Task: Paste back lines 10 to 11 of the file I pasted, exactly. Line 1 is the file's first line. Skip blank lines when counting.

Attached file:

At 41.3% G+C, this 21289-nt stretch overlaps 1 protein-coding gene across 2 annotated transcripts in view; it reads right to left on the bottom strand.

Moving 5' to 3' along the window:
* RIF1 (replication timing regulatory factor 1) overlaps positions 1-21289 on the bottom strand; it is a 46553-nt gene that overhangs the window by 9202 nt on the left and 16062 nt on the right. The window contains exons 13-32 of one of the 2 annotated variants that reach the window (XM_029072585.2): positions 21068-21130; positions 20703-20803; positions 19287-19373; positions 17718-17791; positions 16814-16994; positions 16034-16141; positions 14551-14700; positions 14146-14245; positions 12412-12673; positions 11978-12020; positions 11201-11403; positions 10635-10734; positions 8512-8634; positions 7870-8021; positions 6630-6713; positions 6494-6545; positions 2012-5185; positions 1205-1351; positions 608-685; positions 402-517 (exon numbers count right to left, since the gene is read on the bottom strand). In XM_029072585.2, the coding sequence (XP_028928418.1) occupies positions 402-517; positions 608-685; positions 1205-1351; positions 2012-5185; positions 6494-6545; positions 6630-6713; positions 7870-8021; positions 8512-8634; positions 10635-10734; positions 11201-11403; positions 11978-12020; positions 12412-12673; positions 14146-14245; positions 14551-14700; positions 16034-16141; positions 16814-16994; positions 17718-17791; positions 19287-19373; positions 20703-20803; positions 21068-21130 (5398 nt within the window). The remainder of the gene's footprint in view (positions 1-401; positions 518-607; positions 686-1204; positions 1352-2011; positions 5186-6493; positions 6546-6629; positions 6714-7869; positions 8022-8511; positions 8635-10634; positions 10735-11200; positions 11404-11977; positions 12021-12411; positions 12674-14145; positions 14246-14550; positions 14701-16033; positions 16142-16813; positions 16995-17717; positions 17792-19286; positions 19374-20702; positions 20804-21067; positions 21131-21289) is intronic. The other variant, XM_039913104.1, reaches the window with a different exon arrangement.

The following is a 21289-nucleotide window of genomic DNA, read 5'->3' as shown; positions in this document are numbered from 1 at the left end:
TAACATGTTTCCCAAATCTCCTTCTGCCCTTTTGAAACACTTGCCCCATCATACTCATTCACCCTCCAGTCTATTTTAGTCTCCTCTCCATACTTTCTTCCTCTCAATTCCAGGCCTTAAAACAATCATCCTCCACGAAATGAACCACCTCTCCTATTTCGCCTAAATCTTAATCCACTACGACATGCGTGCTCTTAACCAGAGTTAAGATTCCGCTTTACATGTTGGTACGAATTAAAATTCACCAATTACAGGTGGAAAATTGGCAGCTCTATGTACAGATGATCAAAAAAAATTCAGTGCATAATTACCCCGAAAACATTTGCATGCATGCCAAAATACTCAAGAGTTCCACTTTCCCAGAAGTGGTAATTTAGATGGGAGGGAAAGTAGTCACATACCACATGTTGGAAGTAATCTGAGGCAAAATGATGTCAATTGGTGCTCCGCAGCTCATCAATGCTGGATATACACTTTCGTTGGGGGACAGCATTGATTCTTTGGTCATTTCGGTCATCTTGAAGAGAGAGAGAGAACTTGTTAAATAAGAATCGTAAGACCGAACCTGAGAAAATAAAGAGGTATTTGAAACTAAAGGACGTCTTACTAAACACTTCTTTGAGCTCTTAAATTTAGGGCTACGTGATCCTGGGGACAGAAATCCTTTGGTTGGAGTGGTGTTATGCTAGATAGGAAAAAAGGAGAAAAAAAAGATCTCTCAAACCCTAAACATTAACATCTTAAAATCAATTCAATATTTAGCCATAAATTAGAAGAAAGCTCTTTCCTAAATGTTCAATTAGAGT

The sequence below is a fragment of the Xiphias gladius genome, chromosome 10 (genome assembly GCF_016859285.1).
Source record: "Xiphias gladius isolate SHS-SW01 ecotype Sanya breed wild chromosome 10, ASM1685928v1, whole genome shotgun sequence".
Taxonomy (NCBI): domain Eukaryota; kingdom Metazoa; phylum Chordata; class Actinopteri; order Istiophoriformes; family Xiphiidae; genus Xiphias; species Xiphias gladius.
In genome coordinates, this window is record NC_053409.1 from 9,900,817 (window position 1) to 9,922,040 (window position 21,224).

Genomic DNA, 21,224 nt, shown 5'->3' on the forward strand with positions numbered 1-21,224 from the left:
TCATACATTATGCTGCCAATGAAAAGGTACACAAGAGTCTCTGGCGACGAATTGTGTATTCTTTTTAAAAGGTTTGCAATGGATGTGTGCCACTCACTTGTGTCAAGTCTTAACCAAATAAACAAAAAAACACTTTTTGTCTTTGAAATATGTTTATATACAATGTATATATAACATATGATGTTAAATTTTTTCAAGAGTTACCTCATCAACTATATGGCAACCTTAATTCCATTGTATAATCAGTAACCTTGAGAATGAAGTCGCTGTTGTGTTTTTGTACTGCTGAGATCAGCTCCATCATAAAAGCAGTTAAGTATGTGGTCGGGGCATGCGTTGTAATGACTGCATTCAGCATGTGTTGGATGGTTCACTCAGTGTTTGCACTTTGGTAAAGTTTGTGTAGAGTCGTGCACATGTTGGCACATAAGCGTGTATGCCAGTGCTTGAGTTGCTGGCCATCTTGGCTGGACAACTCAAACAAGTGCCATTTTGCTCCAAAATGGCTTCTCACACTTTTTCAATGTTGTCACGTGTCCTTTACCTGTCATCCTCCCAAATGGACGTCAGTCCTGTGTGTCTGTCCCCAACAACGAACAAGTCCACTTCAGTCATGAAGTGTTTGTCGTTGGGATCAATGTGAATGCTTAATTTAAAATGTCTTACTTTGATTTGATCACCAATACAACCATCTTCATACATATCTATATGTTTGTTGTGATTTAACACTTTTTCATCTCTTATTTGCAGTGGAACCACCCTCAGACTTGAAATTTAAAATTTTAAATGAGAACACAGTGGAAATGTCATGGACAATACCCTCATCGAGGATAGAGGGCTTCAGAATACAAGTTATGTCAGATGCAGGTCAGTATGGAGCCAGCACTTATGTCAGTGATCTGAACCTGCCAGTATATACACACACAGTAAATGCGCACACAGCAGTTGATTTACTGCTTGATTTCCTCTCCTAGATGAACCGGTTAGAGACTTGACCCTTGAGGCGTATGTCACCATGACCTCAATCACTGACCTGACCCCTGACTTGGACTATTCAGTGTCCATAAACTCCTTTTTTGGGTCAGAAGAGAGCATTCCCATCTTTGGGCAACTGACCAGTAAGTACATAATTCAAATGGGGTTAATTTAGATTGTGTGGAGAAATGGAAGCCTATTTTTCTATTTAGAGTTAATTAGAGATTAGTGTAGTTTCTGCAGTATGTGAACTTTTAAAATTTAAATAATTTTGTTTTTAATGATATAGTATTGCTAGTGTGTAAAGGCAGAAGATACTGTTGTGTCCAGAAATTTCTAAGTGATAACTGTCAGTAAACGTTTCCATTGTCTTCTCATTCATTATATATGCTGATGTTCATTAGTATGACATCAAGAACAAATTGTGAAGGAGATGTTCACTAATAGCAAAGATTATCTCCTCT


Genomic DNA, 21,224 nt, shown 5'->3' on the forward strand with positions numbered 1-21,224 from the left:
TCATACATTATGCTGCCAATGAAAAGGTACACAAGAGTCTCTGGCGACGAATTGTGTATTCTTTTTAAAAGGTTTGCAATGGATGTGTGCCACTCACTTGTGTCAAGTCTTAACCAAATAAACAAAAAAACACTTTTTGTCTTTGAAATATGTTTATATACAATGTATATATAACATATGATGTTAAATTTTTTCAAGAGTTACCTCATCAACTATATGGCAACCTTAATTCCATTGTATAATCAGTAACCTTGAGAATGAAGTCGCTGTTGTGTTTTTGTACTGCTGAGATCAGCTCCATCATAAAAGCAGTTAAGTATGTGGTCGGGGCATGCGTTGTAATGACTGCATTCAGCATGTGTTGGATGGTTCACTCAGTGTTTGCACTTTGGTAAAGTTTGTGTAGAGTCGTGCACATGTTGGCACATAAGCGTGTATGCCAGTGCTTGAGTTGCTGGCCATCTTGGCTGGACAACTCAAACAAGTGCCATTTTGCTCCAAAATGGCTTCTCACACTTTTTCAATGTTGTCACGTGTCCTTTACCTGTCATCCTCCCAAATGGACGTCAGTCCTGTGTGTCTGTCCCCAACAACGAACAAGTCCACTTCAGTCATGAAGTGTTTGTCGTTGGGATCAATGTGAATGCTTAATTTAAAATGTCTTACTTTGATTTGATCACCAATACAACCATCTTCATACATATCTATATGTTTGTTGTGATTTAACACTTTTTCATCTCTTATTTGCAGTGGAACCACCCTCAGACTTGAAATTTAAAATTTTAAATGAGAACACAGTGGAAATGTCATGGACAATACCCTCATCGAGGATAGAGGGCTTCAGAATACAAGTTATGTCAGATGCAGGTCAGTATGGAGCCAGCACTTATGTCAGTGATCTGAACCTGCCAGTATATACACACACAGTAAATGCGCACACAGCAGTTGATTTACTGCTTGATTTCCTCTCCTAGATGAACCGGTTAGAGACTTGACCCTTGAGGCGTATGTCACCATGACCTCAATCACTGACCTGACCCCTGACTTGGACTATTCAGTGTCCATAAACTCCTTTTTTGGGTCAGAAGAGAGCATTCCCATCTTTGGGCAACTGACCAGTAAGTACATAATTCAAATGGGGTTAATTTAGATTGTGTGGAGAAATGGAAGCCTATTTTTCTATTTAGAGTTAATTAGAGATTAGTGTAGTTTCTGCAGTATGTGAACTTTTAAAATTTAAATAATTTTGTTTTTAATGATATAGTATTGCTAGTGTGTAAAGGCAGAAGATACTGTTGTGTCCAGAAATTTCTAAGTGATAACTGTCAGTAAACGTTTCCATTGTCTTCTCATTCATTATATATGCTGATGTTCATTAGTATGACATCAAGAACAAATTGTGAAGGAGATGTTCACTAATAGCAAAGATTATCTCCTCT